FDA Issues New Safety Label Requirements for Simvastatin-Containing Drugs

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The US Food and Drug Administration announced yesterday that the cholesterol-lowering medication simvastatin would be required to have new safety label warnings because the highest approved dose (80 mg) has been associated with an elevated risk of muscle injury or myopathy. Simvastatin is sold in the US under the brand name Zocor and in the combination drugs Vytorin and Simcor.

Simvastatin is used together with diet and exercise to reduce the amount of low-density lipoprotein cholesterol (LDL or “bad” cholesterol) in the blood. High levels of LDL are linked to a greater risk of heart attack, stroke, and cardiovascular death.

The FDA recommends that the 80mg simvastatin no longer be prescribed for new patients but only used for those patients who have been taking this dosage for 12 months or more and who have not shown signs of muscle toxicity. If the lower 40 mg dosage does not adequately lower LDL, physicians should add another cholesterol-reducing drug rather than prescribe the higher dose.

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Simvastatin was first approved by the FDA in 1991 under the brand name Zocor (Merck). The 80 mg dose was approved in 1998 with a generic form becoming available in 2006. Simvastatin is the second-most prescribed drug in the US. Over 2 million patients were prescribed simvastatin in 2010 and 12% of those were for the 80 mg dose.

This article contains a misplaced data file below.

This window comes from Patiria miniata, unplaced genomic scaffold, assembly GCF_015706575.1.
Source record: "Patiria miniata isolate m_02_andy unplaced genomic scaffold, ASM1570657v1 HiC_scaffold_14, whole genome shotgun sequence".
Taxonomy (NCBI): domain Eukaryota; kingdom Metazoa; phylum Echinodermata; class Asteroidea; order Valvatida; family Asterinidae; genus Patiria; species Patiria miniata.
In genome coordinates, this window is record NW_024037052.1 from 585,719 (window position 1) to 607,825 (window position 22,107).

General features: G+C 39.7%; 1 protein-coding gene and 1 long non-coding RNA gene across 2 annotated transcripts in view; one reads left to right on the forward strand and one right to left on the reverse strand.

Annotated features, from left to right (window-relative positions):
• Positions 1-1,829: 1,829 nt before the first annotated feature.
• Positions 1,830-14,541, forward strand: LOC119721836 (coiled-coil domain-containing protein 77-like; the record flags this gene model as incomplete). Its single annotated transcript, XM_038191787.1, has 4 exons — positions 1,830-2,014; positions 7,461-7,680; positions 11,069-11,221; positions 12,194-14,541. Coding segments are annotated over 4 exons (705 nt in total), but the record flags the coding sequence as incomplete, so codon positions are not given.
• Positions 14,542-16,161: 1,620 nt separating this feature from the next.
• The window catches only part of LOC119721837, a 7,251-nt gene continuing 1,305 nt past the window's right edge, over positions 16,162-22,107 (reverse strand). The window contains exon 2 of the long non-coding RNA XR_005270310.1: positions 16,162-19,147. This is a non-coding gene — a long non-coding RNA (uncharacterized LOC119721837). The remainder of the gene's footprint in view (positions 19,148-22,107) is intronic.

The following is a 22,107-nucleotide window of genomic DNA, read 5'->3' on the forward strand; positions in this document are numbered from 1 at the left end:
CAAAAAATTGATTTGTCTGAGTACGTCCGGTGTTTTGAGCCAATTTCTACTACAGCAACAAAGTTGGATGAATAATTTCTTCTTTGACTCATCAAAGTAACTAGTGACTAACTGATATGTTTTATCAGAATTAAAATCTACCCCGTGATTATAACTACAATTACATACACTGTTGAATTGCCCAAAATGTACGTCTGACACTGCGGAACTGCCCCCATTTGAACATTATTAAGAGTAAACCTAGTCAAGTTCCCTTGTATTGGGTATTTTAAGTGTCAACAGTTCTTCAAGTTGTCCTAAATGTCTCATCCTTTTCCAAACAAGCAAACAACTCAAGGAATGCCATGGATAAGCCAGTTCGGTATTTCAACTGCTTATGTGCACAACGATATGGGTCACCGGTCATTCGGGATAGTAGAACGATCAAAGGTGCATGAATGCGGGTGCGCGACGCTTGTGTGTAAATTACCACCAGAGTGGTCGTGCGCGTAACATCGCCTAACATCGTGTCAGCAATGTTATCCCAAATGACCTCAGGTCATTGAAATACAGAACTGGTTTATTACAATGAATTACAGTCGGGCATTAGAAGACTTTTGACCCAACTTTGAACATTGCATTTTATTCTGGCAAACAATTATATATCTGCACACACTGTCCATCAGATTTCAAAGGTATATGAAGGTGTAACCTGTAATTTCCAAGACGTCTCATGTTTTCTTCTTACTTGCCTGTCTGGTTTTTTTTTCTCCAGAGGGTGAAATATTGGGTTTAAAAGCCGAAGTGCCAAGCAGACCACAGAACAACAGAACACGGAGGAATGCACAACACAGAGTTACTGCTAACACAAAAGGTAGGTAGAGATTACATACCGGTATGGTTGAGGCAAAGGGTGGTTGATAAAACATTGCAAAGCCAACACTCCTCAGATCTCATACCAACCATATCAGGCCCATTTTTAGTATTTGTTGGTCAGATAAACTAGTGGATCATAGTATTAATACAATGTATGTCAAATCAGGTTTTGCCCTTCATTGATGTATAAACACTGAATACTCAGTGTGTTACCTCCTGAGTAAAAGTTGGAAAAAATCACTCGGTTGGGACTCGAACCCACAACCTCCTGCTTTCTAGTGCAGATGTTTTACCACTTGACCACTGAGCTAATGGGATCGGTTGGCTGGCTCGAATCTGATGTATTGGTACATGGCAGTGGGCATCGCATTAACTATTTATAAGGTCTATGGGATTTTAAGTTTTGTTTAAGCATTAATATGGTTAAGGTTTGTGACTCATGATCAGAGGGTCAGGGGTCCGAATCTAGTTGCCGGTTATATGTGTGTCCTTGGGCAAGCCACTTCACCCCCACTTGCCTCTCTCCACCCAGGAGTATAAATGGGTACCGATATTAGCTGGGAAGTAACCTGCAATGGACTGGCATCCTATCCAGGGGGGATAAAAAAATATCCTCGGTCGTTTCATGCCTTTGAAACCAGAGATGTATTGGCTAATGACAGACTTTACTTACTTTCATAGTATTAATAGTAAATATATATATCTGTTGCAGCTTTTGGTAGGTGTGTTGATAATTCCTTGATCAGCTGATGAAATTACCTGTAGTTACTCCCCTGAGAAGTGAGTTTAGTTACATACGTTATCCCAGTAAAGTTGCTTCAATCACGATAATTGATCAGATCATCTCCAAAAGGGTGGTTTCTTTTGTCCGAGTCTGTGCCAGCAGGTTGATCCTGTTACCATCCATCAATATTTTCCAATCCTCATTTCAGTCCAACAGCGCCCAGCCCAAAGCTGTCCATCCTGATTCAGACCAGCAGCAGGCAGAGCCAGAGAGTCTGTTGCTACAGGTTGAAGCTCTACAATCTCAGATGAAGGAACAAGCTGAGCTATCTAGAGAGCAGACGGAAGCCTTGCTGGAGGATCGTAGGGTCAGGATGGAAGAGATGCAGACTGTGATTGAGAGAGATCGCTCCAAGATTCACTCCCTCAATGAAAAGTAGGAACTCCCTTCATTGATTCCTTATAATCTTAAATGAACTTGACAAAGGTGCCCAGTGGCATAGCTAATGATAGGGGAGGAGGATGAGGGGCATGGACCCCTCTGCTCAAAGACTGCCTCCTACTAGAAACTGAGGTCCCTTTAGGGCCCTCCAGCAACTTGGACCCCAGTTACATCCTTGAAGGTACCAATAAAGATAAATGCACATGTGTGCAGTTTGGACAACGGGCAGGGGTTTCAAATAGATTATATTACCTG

The addition of stronger label warnings comes after a review of the seven-year Study of the Effectiveness of Additional Reductions in Cholesterol and Homocysteine (SEARCH) clinical trial, other trial data, and analyses of adverse events reported to the FDA. Patients taking 80 mg of simvastatin daily had a higher risk of muscle injury compared to patients taking lower doses or other statin drugs. The risk is highest during the first year of treatment and is often the result of interactions with other medications. It is also frequently associated with a genetic predisposition for simvastatin-related muscle injury.

Among the drugs that should be adjusted to avoid drug-drug interactions with simvastatin are gemfibrozil, cyclosporine, danazol, amiodarone, verapamil, and diltiazem. Posaconazole (Noxafil) should not be used with any dose of simvastatin.

In a press statement Merck said they have updated the US prescribing information. The company has also launched a website, www.simvastatininfocenter.com, to inform patients about the changes.

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